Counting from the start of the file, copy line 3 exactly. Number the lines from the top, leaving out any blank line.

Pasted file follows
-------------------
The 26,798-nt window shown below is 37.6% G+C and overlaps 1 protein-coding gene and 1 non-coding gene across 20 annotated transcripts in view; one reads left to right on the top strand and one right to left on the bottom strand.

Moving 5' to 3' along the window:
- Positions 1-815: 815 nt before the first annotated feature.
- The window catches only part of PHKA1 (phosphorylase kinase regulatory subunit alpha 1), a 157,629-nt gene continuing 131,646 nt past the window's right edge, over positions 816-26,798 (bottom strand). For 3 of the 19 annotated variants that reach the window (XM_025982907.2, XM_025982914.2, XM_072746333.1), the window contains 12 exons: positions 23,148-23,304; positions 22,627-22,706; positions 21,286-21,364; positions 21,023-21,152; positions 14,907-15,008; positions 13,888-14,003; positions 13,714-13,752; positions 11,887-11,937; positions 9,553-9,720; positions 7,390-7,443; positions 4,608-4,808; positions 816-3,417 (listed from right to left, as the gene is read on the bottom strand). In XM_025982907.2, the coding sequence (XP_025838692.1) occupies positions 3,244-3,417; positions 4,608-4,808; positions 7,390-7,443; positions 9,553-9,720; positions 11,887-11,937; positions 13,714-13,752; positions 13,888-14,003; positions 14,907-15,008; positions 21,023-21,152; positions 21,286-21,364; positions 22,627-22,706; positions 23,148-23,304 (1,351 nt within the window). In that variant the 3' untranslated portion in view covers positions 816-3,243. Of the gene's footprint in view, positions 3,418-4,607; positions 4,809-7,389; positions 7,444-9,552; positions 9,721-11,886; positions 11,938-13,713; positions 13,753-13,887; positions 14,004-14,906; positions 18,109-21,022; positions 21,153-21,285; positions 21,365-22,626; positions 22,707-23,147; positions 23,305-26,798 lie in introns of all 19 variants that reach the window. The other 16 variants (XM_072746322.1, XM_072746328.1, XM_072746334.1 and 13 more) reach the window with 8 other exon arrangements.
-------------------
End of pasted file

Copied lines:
- Positions 1-815: 815 nt before the first annotated feature.